As part of the film tour, his last jump will aim to emulate Celebi's feat. But the only way to do that is by getting a lot elevation — much more than what Galata Tower offers.
To achieve the target of flying to Uskudar, he plans to jump from a height of 1,500 metres from a helicopter wearing a wing-suit (a wing-suit is full-body flying gear which has strong fabric under the arms and between the legs). “I’ll glide down to the tower’s height and come very close to it at a speed of at last 200 kilometres per hour. That's the point when I’ll deploy the parachute and try to land on the other side of the Bosphorus.”
He is set to attempt this in a couple of months.
A free-spirited life
Unlike skydivers, who are equipped with a reserve parachute and proper gear, BASE jumpers get their thrill by being ready at the drop of a hat.
“A BASE jumper is like a vagabond. I don’t abide by rules. I am looking for new objects to jump from wherever I am traveling. These days, telephone towers catch my attention,” Kocak says.
This rebelliousness is in stark contrast with the strict routine of the military where Kocak spent more than 20 years as a skydiver for Turkey's Airborne Brigade. During that period, he served in Afghanistan and Bosnia.
“As a child, my parents would hush me up whenever I mentioned my wish to become a parachuter. So I did the next best thing which was to join the military and do what I like most.”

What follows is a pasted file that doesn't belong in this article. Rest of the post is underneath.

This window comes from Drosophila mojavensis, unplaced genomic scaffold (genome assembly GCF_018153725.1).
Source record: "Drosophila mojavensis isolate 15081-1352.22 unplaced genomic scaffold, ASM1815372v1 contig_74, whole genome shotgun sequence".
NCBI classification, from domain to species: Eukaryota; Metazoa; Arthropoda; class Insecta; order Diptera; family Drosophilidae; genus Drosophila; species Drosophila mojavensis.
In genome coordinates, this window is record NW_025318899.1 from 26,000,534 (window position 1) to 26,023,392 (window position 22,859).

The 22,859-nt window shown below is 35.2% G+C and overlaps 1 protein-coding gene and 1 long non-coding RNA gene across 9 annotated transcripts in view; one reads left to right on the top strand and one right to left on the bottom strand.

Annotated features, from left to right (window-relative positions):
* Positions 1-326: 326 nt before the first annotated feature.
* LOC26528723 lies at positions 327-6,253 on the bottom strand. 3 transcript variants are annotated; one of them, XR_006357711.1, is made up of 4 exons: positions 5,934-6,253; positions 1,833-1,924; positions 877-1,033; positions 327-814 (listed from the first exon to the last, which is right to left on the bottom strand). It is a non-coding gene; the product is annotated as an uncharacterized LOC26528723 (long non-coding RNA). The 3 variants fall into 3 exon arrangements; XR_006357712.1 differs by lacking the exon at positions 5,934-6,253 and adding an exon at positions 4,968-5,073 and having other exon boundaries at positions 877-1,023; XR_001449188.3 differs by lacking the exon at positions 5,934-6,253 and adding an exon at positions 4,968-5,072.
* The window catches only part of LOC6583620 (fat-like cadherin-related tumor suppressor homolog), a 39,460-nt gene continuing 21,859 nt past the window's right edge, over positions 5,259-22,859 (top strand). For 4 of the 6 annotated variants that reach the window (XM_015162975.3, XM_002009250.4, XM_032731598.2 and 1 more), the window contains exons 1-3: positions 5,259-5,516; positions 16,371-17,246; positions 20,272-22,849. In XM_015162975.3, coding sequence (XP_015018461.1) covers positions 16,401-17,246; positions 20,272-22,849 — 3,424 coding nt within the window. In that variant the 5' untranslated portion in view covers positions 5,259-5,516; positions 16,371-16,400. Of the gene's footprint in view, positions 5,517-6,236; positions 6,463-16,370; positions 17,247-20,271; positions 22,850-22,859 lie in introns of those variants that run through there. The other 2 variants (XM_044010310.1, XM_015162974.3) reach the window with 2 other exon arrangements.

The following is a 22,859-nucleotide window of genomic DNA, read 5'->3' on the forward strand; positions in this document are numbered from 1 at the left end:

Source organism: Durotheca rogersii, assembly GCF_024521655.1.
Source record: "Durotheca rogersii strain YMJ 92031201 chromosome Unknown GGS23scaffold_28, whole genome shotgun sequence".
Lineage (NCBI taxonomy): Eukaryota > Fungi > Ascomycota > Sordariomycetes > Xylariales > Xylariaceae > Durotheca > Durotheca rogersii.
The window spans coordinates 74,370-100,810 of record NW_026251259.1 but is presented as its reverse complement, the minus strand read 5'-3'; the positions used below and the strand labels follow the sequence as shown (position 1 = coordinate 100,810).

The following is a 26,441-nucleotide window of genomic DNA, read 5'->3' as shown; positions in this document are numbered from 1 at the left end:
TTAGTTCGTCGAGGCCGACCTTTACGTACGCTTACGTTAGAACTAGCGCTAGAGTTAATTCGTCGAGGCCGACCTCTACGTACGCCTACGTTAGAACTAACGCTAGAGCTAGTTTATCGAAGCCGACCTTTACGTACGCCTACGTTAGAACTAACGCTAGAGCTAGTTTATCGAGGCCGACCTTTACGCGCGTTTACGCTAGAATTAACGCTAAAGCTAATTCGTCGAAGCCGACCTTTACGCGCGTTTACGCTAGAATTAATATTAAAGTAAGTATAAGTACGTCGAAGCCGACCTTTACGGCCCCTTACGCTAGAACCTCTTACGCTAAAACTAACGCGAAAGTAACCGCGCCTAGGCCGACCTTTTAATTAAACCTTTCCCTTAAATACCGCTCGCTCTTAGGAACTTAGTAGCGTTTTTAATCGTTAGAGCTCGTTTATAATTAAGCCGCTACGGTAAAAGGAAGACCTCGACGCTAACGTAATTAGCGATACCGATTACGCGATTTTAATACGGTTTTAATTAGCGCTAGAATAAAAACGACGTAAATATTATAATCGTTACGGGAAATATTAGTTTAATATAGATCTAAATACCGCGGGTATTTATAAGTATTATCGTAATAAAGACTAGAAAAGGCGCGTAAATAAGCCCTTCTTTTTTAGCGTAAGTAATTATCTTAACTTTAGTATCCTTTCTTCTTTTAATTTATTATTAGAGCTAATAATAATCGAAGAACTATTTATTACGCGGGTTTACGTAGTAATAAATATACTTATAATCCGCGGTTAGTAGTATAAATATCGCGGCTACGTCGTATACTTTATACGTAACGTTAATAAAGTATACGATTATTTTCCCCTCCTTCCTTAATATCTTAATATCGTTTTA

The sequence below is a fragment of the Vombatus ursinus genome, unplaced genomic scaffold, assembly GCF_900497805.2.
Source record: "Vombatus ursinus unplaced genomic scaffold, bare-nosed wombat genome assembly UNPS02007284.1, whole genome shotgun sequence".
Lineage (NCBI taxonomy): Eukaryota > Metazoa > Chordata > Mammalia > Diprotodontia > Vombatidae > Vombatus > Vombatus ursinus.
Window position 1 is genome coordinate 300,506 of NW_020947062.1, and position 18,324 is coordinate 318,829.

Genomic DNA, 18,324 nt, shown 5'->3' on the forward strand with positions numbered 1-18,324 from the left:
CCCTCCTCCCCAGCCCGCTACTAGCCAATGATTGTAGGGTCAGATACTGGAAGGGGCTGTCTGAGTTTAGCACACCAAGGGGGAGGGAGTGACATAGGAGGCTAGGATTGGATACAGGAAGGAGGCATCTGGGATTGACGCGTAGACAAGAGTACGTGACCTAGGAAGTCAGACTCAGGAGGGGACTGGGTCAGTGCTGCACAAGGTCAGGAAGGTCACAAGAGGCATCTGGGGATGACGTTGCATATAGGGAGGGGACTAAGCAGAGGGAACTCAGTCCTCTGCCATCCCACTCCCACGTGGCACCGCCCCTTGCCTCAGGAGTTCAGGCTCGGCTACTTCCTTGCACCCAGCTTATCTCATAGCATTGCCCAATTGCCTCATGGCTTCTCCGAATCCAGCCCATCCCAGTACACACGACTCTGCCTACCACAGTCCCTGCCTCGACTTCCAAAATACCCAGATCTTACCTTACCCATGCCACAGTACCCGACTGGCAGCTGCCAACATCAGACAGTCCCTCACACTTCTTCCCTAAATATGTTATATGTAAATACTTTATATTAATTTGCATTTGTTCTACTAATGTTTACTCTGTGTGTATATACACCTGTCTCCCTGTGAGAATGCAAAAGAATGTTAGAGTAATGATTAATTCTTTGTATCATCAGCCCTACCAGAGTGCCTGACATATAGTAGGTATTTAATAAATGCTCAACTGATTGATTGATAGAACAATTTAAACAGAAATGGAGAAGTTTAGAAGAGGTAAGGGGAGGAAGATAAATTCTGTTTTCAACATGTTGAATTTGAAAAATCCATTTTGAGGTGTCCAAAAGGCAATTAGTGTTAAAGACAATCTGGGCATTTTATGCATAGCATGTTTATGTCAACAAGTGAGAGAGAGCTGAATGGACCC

Kocak became an active member of Turkey's national skydiving team in 1998, clocking in more than 6,000 skydives and a national record for jumping from 25,000 feet without an oxygen mask.
However, BASE jumping, which he professionally took up in 2011, required some drastic life changes.
“I have two daughters. But the marriage didn't last because I was hardly at home. Then one day my younger daughter didn't recognise who I was and called me uncle. That's when I told my wife we must separate.”
For the last couple of years, he has been mostly living out of a minivan, which is just big enough to accommodate him. “If I were only a few centimetres taller, it would be impossible to live in it,” he says with a laugh.
Money, or rather, the lack of it, is a constant problem for BASE jumpers, he says. “I am on the move. I have been to many countries and many times fellow jumpers have paid for my travel and hotel.”
The main source of income for BASE jumpers is sponsorship earnings.
Kocak says while he constantly searches for exciting places to jump from, he keeps some of the details to himself, in line with the code that jumpers follow around the world.
Once he finds an object, he jumps but never publicises its location. That's a standard practice among BASE jumpers who don't want to draw notice of the authorities, which might enforce restrictions.
Kocak says he has been to 43 countries, often not knowing how he’ll afford the air tickets and other travel expenses. One year, for instance, he accumulated over 80,000 kilometres in travel-time.
He has also had his fair share of trouble for jumping without official permission, a formality that BASE jumpers typically avoid because they know they’ll almost never get it.
Once, this happened when Kocak was in Poland. “I went to this hotel and told staff that I was looking for a room. I took the elevator, found the roof and jumped. I was arrested and spent two nights in jail.”